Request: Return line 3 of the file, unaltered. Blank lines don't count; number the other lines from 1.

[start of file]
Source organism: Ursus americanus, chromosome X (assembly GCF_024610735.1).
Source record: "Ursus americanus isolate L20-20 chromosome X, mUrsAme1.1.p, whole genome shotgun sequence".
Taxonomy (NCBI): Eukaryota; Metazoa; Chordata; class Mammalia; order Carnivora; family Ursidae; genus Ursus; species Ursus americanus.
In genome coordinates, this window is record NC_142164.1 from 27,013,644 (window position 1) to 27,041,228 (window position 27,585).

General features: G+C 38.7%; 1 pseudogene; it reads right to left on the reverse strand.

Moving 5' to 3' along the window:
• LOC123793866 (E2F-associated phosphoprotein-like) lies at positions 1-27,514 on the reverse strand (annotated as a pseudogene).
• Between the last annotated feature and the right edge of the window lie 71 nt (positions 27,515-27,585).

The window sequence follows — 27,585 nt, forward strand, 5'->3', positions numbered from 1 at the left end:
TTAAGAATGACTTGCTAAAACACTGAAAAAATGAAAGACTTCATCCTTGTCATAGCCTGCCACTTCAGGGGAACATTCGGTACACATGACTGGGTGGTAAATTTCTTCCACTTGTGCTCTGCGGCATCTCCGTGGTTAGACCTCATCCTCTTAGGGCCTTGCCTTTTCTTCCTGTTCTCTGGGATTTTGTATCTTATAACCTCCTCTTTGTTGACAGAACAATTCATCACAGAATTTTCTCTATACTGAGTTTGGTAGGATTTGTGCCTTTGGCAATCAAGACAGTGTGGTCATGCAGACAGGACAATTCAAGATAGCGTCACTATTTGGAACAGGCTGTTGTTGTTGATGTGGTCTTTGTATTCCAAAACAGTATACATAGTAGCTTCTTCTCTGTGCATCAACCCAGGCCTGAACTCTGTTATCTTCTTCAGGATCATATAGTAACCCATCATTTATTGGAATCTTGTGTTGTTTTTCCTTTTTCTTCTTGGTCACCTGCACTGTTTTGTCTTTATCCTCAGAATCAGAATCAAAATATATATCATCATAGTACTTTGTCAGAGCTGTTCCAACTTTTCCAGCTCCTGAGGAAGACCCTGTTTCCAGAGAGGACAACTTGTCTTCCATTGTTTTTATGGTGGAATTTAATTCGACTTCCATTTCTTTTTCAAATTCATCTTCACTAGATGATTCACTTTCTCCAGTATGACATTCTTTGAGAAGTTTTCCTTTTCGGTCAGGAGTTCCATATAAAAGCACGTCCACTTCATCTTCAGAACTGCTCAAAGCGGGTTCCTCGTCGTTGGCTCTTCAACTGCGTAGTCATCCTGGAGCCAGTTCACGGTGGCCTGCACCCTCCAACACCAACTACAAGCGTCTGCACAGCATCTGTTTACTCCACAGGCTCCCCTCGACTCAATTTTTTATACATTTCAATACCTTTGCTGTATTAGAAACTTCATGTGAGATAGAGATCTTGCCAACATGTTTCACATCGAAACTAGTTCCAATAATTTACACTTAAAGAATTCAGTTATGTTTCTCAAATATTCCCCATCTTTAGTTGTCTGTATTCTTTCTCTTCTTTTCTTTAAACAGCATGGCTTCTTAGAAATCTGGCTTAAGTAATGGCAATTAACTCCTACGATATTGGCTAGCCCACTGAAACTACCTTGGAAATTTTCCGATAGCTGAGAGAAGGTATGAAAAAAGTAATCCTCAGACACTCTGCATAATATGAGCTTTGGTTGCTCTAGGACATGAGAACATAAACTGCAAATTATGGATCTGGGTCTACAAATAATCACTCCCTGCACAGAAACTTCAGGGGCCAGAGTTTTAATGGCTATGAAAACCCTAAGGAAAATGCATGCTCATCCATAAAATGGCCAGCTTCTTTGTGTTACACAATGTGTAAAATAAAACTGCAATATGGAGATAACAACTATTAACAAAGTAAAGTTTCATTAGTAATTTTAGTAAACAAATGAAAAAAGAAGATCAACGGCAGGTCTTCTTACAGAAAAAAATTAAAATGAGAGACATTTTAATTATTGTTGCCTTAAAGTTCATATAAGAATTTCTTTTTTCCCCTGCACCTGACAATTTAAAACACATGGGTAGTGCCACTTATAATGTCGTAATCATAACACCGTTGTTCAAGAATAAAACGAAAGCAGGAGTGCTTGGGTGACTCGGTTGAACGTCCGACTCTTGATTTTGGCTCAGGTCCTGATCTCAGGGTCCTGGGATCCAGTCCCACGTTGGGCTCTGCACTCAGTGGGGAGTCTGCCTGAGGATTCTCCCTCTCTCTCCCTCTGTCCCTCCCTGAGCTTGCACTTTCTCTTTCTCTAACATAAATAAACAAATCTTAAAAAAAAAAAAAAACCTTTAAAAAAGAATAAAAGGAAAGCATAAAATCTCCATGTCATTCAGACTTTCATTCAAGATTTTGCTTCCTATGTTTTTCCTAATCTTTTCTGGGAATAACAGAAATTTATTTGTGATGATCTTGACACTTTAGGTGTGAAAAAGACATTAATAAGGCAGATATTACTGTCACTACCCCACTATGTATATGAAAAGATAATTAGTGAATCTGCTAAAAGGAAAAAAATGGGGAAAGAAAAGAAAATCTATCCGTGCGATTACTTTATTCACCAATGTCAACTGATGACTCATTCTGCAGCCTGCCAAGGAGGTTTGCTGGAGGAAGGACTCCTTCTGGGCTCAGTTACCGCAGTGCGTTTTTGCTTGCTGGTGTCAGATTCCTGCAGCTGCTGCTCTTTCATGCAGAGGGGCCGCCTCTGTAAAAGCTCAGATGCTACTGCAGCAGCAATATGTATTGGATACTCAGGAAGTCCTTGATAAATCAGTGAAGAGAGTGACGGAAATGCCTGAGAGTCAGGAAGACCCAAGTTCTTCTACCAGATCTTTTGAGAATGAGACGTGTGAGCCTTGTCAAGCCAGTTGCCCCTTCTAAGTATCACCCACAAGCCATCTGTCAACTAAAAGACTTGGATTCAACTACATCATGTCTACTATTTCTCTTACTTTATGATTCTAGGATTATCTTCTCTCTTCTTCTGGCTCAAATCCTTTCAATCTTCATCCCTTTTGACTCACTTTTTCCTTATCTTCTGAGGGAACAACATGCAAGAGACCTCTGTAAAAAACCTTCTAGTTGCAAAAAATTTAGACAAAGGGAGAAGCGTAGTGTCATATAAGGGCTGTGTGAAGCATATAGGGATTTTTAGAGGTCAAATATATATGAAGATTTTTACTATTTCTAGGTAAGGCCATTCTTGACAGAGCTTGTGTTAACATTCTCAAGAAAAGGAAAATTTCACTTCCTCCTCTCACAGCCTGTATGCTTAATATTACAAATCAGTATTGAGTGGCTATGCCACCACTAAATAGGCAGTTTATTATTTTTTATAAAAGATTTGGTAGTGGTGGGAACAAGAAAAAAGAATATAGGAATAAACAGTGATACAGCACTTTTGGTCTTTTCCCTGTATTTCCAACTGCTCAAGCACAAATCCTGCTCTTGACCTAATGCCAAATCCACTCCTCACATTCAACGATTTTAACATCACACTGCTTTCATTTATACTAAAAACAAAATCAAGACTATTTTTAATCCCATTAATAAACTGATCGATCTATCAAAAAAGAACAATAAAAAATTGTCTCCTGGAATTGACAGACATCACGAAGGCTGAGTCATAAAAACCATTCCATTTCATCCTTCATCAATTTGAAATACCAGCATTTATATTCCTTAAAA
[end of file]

Taxonomy (NCBI): Eukaryota; Metazoa; Chordata; class Mammalia; order Carnivora; family Ursidae; genus Ursus; species Ursus americanus.